What is Peripheral Artery Disease?
Peripheral arteries supply blood to the outer areas of the body; Peripheral Artery Disease (PAD) is a narrowing or blockage of those arteries—most commonly in the pelvis and legs—which reduces the flow of oxygen-rich blood to your limbs. Approximately 10 million American suffer from PAD, which is most commonly caused by atherosclerosis, a build-up of fat and cholesterol deposits called 'plaques' that hardens over time.
PAD can be a hereditary condition, with risk factors that include obesity, diabetes, smoking, high blood pressure, aging, and physical inactivity. A potentially serious condition, PAD is more successfully treated if it's caught early.
Peripheral Artery Disease Symptoms and Diagnosis
While PAD may develop without any obvious signs, patients suffering from the disease may experience the following symptoms:
- Claudication, which is pain, fatigue, tightness, or cramping in the leg(s) after exercise
- Coldness or numbness in the arms, legs, fingers, or toes
- Thinning or loss of hair on the arms and legs
- Skin ulcers
- Muscle spasms
- Loss of sensation in the arms or legs
- Erectile dysfunction
Diagnosis of PAD could include a physical exam in which your doctor checks the strength of the pulse in your legs and uses a stethoscope to listen to the circulation in your legs. Tests can include an ankle-brachial index (which compares blood pressure in the leg to normal arm blood pressure), blood tests, a treadmill test, ultrasound, MRI, electrocardiogram, or an angiography (an X-Ray of blood vessels that have been injected with dye).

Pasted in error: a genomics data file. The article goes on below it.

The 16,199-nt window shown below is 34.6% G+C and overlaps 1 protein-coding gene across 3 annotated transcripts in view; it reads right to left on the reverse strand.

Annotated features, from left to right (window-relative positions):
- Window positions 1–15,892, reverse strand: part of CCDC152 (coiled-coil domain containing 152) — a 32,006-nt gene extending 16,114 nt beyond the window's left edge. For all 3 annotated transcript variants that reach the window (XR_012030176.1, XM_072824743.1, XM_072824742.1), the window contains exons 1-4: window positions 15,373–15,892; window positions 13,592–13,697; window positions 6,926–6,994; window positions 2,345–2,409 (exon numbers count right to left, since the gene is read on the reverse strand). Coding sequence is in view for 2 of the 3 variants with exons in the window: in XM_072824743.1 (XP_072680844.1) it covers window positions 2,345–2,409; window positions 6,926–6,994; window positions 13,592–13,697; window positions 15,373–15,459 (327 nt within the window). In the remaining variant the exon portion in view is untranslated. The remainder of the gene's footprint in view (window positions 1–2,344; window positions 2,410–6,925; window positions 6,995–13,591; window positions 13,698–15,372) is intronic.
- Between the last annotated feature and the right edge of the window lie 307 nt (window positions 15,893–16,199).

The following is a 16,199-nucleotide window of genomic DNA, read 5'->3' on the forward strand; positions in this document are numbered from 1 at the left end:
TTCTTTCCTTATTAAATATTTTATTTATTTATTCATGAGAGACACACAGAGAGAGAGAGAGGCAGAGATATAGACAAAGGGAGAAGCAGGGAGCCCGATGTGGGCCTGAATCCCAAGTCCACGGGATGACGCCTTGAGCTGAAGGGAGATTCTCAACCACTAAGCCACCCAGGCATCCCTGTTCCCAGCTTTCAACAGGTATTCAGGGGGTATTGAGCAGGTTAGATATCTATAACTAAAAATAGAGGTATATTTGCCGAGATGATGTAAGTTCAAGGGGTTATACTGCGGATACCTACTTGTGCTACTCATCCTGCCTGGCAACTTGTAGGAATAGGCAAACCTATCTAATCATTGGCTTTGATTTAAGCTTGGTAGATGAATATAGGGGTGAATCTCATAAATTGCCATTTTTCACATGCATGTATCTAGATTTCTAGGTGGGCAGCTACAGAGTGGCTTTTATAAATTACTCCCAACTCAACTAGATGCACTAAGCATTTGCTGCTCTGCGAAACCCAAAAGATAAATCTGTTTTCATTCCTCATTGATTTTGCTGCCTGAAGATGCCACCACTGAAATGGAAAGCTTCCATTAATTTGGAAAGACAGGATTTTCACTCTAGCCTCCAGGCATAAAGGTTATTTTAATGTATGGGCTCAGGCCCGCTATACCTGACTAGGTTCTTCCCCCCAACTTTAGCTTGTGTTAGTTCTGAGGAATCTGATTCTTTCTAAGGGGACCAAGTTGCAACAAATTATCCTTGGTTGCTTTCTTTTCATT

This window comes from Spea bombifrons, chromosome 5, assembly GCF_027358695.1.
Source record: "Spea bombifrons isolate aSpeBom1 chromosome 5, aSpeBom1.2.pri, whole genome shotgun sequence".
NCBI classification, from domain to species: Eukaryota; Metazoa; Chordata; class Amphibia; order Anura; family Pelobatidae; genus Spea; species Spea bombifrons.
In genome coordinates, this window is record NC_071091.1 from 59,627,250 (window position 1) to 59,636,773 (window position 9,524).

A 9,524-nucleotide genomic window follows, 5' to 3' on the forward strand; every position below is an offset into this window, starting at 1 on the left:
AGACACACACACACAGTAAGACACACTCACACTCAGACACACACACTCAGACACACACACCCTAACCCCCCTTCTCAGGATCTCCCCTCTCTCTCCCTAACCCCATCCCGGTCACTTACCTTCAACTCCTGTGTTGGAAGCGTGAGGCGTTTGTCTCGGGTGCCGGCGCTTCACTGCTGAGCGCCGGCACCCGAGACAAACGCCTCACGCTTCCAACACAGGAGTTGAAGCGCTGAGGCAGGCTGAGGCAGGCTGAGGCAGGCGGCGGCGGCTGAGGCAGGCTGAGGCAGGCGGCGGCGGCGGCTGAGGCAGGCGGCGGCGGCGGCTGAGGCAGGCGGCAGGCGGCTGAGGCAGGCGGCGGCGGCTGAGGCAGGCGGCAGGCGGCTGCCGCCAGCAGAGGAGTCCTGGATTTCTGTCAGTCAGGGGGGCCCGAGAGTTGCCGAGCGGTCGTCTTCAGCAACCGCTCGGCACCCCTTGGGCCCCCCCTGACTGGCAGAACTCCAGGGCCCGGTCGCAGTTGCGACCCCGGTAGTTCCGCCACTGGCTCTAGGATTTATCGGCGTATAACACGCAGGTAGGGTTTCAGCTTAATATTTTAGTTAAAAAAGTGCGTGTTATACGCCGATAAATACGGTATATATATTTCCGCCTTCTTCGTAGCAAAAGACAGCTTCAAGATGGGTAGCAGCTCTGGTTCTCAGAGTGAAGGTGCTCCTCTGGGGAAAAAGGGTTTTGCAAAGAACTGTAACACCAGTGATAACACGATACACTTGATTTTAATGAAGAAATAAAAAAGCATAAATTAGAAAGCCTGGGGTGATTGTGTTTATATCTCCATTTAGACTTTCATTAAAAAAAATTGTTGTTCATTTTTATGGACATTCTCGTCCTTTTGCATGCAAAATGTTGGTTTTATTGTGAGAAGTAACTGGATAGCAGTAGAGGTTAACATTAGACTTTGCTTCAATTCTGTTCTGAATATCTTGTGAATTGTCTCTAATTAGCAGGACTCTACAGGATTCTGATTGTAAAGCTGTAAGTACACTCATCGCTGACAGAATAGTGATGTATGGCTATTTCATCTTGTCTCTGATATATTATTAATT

Medications for Managing Peripheral Artery Disease (PAD)
The goal of managing PAD is to reduce symptoms, improve function and prevent future cardiovascular issues (i.e. stroke, myocardial infarction, etc.). When choosing a treatment plan for PAD, Mount Sinai physicians consider factors including a patient's age, lifestyle and status of PAD.
While lifestyle changes to address PAD's risk factors are effective (such as losing weight, increasing exercise, and quitting smoking), your doctor may give you a prescription to help manage the disease. Possible medications to treat PAD include antiplatelet agents (such as aspirin), cholesterol-lowering agents (such as statins), medications to reduce leg pain, and medications to enlarge the diseased arteries.
Procedures to Treat Peripheral Artery Disease (PAD)
Mount Sinai offers expertise in the full range of non-surgical and surgical procedures to treat PAD. Our physicians are highly-skilled in performing the following:
- Balloon angioplasty, which places a removable balloon at the problem site, where it is inflated to stretch the artery
- Stent implant, which places a wire mesh tube at the problem site, where it is expanded to keep the artery open
- Atherectomy, which using a small instrument with a revolving blade to break up the blockage
- Endarterectomy, a surgery to remove the plaque material (blockage) in the lining of the artery
- Bypass surgery, which replaces the diseased vessel with a vein from another part of the body or a synthetic graft
To make an appointment:
To refer a patient:
Division of Vascular and Endovascular Surgery